The video below is from a mini hd helmet cam we are playing with, watch for more videos as the season progresses. This video is just playing with footage from a typical training run on our local trails.. pretty close to being there, except this video is a little shorter than the real runs by about 5 hours.. I did speed up the video a bit at times. we like our dogs slow.

We recently had our friend Dorothy Olmstead come by to help out for a week and see what handler life was all about. She did a great job with the dogs and got to see what running dogs and doing dog chores at -40 is all about. Hopefully we didn't scare her away. Hopefully, we can get Dorothy, who is a writer, to do a blog entry on her experience here. ;)

Cody's dad, Sterling is now here helping out in the shop and helping with some training runs. He got his reintroduction to the dogsled yesterday and did 18 miles of technical trail without spilling his sled, so I think he is ready to go camping. We plan to get out this week and do a camping trip from our place to Minto Flats. Sterling is also an auctioneer, so while he is here, he is going to be doing the Yukon Quest, Hawg and Dog benefit Auction . Yukon Quest mushers will be serving hors d'oeuvres at this event at Cold Spot Fees on December 3rd. Don't miss the chance to see Paige in a tux with tails.

So that is what is happening here, we'll try to keep this more up to date, but our FACEBOOK page is public, meaning you can look at it without being a facebook member, and usually kept up to date on a more day to day basis. During races, it will likely get more updates than this.  

Sunday, October 2, 2011

Norwegian Mushing Symposium

Our side business, DogPaddle Designs, is attemtpng to expand our sled sales to Norway and Sweden. Barry Siragusa of RoppHaugen Consulting in Norway agreed to help us try to import sleds to Norway.  We decided that the Hakadal Sledhunklubb seminar would be a great place to debut our sleds. So one of the things we have been doing around here is getting sleds all ready to go to Norway. Above, are the two first sleds going to Norway. One was for Barry for all is hard work and the other was for demonstration purposes.
After the sleds were built, Cody to take them all apart and package them for riding along on the airplane. It proved to be semi difficult to get 9 feet long sleds packaged for a ride on a plane. But the sleds made it to Norway, happy and healthy. Cody stayed with Barry and Kaia at their kennel.
They are near Gausdal, Norway. The valley they live in was beautiful with watefalls and great trails just outside their door.

While here, Cody got to see how the folks are  traininng dogs.. pretty much the same as a Alaskans... go figure. they even use harnesses and ganglines. ;)
Most mushers, however don't have the big gas guzzler dog trucks that most of us Alaskan mushers have. Most mushers seem to have vans or SUVs with trailers.

When it comes to dryland training, four wheelers aren't normally allowed here to go whereever you want like in Alaska, combine that with the fact that quads are about

               124, 900 Norwegian kroner = 22, 132.77 U.S. dollars, and dang..

So most mushers either use Non-motorized carts or their vehicles. In Barry and Kaia's case, they use their SUV. I got the chance to tag along on a few runs and see how some of the Norwegian genetic lines look. Looking good!.
Barry, Per Vinding and I spent a couple leirurely days assembling the sleds for Hakadal and then spent the weekend at the symposium. The Hakadka Sledhundklubb puts on a great symposium, very similar in size to our own held in Fairbanks. They had many great vendors there. It was great to see some of the different brands of gear that are used here, some with very different solutions to the same old gear. It was a great chance to network and get to know more about how races and mushing is done. There are probably more mushers Norway then Alaska, but I guarantee there are more sled dogs in Alaska.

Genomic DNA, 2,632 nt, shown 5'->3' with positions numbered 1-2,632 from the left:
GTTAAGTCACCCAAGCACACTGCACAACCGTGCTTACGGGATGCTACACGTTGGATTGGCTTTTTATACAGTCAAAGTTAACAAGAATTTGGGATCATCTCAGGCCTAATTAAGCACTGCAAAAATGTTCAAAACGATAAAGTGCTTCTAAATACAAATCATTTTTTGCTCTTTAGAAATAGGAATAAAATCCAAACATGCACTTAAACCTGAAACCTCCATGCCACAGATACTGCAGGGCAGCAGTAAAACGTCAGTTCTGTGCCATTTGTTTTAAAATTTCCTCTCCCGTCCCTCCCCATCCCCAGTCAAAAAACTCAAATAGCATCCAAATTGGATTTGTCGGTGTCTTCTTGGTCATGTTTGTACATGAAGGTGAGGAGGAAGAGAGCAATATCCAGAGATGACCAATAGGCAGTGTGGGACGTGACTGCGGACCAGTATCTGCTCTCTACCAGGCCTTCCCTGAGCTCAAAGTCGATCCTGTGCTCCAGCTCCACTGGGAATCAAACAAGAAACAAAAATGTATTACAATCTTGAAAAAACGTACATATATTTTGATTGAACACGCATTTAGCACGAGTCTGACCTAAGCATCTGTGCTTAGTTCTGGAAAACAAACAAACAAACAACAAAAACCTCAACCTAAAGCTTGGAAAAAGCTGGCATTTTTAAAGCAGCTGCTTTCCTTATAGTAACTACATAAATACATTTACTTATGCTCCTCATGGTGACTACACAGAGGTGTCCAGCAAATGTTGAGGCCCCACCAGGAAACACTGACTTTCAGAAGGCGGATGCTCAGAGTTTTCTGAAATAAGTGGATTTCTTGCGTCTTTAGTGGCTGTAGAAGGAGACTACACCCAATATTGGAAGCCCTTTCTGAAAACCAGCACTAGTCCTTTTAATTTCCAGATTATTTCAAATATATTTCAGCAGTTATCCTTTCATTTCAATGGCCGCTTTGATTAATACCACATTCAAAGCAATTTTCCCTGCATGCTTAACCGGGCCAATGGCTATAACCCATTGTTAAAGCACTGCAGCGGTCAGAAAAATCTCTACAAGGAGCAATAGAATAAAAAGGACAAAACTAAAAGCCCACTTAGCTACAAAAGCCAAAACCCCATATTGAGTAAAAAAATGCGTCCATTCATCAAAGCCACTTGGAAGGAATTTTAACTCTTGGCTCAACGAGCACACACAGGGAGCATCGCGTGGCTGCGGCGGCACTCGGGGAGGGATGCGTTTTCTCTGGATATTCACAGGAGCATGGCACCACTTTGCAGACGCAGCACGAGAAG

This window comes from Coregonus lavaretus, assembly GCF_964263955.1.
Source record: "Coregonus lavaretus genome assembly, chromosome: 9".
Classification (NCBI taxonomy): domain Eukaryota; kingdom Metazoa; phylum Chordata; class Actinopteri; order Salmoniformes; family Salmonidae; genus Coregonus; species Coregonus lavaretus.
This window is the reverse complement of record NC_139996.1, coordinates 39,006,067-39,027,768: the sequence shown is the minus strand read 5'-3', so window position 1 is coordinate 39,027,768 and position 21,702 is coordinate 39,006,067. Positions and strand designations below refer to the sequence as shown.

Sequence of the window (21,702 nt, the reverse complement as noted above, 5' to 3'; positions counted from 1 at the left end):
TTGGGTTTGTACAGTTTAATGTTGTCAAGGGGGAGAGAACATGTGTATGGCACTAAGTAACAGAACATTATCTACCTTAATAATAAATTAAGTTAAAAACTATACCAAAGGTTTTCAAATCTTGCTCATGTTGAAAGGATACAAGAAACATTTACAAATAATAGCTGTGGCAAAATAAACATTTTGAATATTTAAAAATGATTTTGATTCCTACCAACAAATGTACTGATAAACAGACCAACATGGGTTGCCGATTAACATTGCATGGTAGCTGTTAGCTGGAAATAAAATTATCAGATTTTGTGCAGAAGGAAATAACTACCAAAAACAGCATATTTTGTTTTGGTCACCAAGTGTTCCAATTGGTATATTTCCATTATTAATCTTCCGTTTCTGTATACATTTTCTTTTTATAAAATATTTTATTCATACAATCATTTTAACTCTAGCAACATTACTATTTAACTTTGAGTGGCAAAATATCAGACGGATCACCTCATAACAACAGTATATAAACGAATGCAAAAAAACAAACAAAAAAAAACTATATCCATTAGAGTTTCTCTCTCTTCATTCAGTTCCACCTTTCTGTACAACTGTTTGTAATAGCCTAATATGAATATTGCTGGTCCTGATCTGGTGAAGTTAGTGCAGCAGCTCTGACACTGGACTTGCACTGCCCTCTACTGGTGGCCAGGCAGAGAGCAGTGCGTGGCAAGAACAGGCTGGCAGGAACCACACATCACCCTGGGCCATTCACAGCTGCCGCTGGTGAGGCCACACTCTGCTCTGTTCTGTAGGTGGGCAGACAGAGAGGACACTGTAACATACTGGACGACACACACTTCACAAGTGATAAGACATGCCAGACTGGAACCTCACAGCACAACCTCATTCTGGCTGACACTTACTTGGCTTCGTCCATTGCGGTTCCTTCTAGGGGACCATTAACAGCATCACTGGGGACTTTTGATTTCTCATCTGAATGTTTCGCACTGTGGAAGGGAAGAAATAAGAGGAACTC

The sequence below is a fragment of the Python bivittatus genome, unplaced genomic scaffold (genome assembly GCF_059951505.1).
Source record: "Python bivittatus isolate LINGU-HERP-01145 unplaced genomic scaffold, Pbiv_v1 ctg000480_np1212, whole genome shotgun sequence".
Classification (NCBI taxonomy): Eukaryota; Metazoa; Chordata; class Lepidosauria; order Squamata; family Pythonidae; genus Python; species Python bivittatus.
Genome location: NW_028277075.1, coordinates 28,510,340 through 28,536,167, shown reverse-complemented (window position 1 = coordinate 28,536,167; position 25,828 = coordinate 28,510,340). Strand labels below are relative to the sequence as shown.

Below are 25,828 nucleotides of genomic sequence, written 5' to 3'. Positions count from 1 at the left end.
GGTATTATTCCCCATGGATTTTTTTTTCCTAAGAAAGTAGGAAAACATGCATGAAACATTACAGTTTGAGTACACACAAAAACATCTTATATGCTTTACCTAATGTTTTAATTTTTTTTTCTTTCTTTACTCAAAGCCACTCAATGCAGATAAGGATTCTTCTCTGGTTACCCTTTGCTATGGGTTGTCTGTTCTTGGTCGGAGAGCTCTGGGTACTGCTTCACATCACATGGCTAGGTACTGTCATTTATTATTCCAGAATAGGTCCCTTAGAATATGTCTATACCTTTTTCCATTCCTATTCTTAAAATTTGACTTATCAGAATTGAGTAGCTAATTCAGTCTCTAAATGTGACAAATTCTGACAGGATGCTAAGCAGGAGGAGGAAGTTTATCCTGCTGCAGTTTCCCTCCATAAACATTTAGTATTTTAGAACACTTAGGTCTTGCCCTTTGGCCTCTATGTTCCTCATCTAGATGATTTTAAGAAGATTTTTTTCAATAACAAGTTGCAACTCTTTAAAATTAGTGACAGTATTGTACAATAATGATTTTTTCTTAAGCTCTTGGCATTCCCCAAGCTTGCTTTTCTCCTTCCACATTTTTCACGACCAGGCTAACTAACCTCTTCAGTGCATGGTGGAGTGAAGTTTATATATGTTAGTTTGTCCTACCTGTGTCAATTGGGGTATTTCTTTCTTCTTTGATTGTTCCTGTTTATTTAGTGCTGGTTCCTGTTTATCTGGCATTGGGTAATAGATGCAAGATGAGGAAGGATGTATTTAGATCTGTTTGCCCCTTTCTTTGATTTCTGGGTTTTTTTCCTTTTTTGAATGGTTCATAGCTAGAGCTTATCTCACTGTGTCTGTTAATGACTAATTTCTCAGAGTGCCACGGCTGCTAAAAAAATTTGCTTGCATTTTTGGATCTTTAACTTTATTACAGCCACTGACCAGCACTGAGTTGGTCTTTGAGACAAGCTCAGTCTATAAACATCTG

The symposium and trip were a success! Thanks to all of the hospitality while in Norway. We lookf forward to coming back more in the future. Hopefully with dogs one of these winters to try out the Femundlopet and Finnmarkslopet races. Thanks to Troll Hundefor for providing us with a good deal on a norwegian square dog cooker for this year's race season. Can't wait to get to melting snow!

Sunday, September 11, 2011

It is finally fall!

It's official, it is fall in the northlands again. The leaves turned yellow and a couple days later they are already stacking up on the ground. There is nothing like cruising through the birch forest while on a puppy walk or with the team and quad... The trail coated in leaves like a yellow brick road.

So Paige brought the dogs back from the glacier last week and introduced them to their new dogyard and the new pups and dogs that appeared here this summer. This week has been exciting running teams mixed with all our old and new favorites. They all look so good that it is hard not to contemplate 2 full Yukon Quest teams, but as the season progresses we will likely have only enough SOLID dogs for one good quest team. However we should have two really nice teams for all the mid-distance races this year and Cody may run the Quest 300 while Paige is running the full Quest. The dogs are strong, but here in the hills with our thicker coated dogs that have been running on ice all summer, it is still to dang warm to go more than 2-3 miles without them getting to hot., especially when doing some hill climbs. Colder temps, please come!

The pups are all doing great. Smoke's pups (grisman songs) have taken to the excercise wheel and love it. Lucy's pups are getting more active and are showing lots of personality these days. We are going to take Laurie's suggestiong and name them after lyrics from the song "Lucy in the Sky with Diamonds".

Besides the running of the dogs and puppy walks, we have been having a multitude of friends helping us out with projects that must be finished before it snow and we forget about everything except running dogs. Cody will be taking some sleds to the Hakadal sleddog symposium in Norway on Tuesday and then the Willow symposium the week after, so he has been in the shop up to his elbows building dogsleds... with lots of help from Thomas, Tom and Paige of course. We also have been working on new 4 wheeler training trails and have a great new out trail, thanks to Jessie's help. The last big project is getting a roof on our rental/handler cabin. Megan and Thomas, who worked with our dogs on the glacier all summer will be staying there this winter. However there still is no roof, but the rafters are up and we are confident that they will have a warm home soon! Thanks for all the help! One more month of working hard and then we can just train hard! can't wait.